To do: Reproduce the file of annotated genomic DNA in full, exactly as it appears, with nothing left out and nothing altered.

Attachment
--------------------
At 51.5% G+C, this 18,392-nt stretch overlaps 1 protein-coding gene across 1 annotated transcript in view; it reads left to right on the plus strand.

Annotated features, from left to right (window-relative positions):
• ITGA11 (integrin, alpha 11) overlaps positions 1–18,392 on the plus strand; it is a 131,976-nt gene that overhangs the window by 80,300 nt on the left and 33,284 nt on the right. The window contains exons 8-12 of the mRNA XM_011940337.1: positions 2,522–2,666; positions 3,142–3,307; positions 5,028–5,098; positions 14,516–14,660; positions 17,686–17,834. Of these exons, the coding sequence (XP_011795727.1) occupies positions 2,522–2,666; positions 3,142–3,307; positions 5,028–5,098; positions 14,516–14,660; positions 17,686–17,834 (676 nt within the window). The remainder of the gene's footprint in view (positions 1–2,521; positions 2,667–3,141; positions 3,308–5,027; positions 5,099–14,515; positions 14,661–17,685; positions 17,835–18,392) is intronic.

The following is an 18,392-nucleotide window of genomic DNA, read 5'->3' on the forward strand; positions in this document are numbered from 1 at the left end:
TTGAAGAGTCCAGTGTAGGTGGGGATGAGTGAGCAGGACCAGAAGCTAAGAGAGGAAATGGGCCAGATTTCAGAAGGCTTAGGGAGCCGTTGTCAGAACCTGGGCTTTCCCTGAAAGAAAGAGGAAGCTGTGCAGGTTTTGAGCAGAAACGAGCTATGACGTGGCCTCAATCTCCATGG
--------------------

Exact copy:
At 51.5% G+C, this 18,392-nt stretch overlaps 1 protein-coding gene across 1 annotated transcript in view; it reads left to right on the plus strand.

Annotated features, from left to right (window-relative positions):
• ITGA11 (integrin, alpha 11) overlaps positions 1–18,392 on the plus strand; it is a 131,976-nt gene that overhangs the window by 80,300 nt on the left and 33,284 nt on the right. The window contains exons 8-12 of the mRNA XM_011940337.1: positions 2,522–2,666; positions 3,142–3,307; positions 5,028–5,098; positions 14,516–14,660; positions 17,686–17,834. Of these exons, the coding sequence (XP_011795727.1) occupies positions 2,522–2,666; positions 3,142–3,307; positions 5,028–5,098; positions 14,516–14,660; positions 17,686–17,834 (676 nt within the window). The remainder of the gene's footprint in view (positions 1–2,521; positions 2,667–3,141; positions 3,308–5,027; positions 5,099–14,515; positions 14,661–17,685; positions 17,835–18,392) is intronic.

The following is an 18,392-nucleotide window of genomic DNA, read 5'->3' on the forward strand; positions in this document are numbered from 1 at the left end:
TTGAAGAGTCCAGTGTAGGTGGGGATGAGTGAGCAGGACCAGAAGCTAAGAGAGGAAATGGGCCAGATTTCAGAAGGCTTAGGGAGCCGTTGTCAGAACCTGGGCTTTCCCTGAAAGAAAGAGGAAGCTGTGCAGGTTTTGAGCAGAAACGAGCTATGACGTGGCCTCAATCTCCATGG